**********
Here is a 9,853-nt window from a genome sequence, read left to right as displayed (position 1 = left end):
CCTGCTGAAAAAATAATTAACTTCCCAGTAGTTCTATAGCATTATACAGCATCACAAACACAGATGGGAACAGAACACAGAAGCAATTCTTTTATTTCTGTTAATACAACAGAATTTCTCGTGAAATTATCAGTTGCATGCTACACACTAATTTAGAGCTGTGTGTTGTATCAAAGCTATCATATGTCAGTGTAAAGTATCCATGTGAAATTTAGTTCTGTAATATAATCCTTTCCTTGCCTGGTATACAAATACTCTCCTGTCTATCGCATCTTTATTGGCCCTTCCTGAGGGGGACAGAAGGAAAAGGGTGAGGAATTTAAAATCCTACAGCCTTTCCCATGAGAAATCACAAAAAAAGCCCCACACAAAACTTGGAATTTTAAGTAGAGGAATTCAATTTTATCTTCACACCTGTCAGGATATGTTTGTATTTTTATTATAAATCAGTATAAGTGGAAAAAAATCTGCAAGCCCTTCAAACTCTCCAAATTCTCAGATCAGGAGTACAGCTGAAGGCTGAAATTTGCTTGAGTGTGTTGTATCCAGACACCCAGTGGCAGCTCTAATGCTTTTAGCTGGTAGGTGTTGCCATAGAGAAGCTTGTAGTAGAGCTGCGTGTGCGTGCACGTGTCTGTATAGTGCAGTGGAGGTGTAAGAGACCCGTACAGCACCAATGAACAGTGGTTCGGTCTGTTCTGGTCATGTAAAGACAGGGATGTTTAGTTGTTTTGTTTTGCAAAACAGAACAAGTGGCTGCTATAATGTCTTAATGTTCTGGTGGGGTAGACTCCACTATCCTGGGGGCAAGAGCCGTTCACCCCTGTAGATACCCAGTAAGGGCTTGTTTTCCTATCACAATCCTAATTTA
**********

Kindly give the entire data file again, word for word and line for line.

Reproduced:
Here is a 9,853-nt window from a genome sequence, read left to right as displayed (position 1 = left end):
CCTGCTGAAAAAATAATTAACTTCCCAGTAGTTCTATAGCATTATACAGCATCACAAACACAGATGGGAACAGAACACAGAAGCAATTCTTTTATTTCTGTTAATACAACAGAATTTCTCGTGAAATTATCAGTTGCATGCTACACACTAATTTAGAGCTGTGTGTTGTATCAAAGCTATCATATGTCAGTGTAAAGTATCCATGTGAAATTTAGTTCTGTAATATAATCCTTTCCTTGCCTGGTATACAAATACTCTCCTGTCTATCGCATCTTTATTGGCCCTTCCTGAGGGGGACAGAAGGAAAAGGGTGAGGAATTTAAAATCCTACAGCCTTTCCCATGAGAAATCACAAAAAAAGCCCCACACAAAACTTGGAATTTTAAGTAGAGGAATTCAATTTTATCTTCACACCTGTCAGGATATGTTTGTATTTTTATTATAAATCAGTATAAGTGGAAAAAAATCTGCAAGCCCTTCAAACTCTCCAAATTCTCAGATCAGGAGTACAGCTGAAGGCTGAAATTTGCTTGAGTGTGTTGTATCCAGACACCCAGTGGCAGCTCTAATGCTTTTAGCTGGTAGGTGTTGCCATAGAGAAGCTTGTAGTAGAGCTGCGTGTGCGTGCACGTGTCTGTATAGTGCAGTGGAGGTGTAAGAGACCCGTACAGCACCAATGAACAGTGGTTCGGTCTGTTCTGGTCATGTAAAGACAGGGATGTTTAGTTGTTTTGTTTTGCAAAACAGAACAAGTGGCTGCTATAATGTCTTAATGTTCTGGTGGGGTAGACTCCACTATCCTGGGGGCAAGAGCCGTTCACCCCTGTAGATACCCAGTAAGGGCTTGTTTTCCTATCACAATCCTAATTTA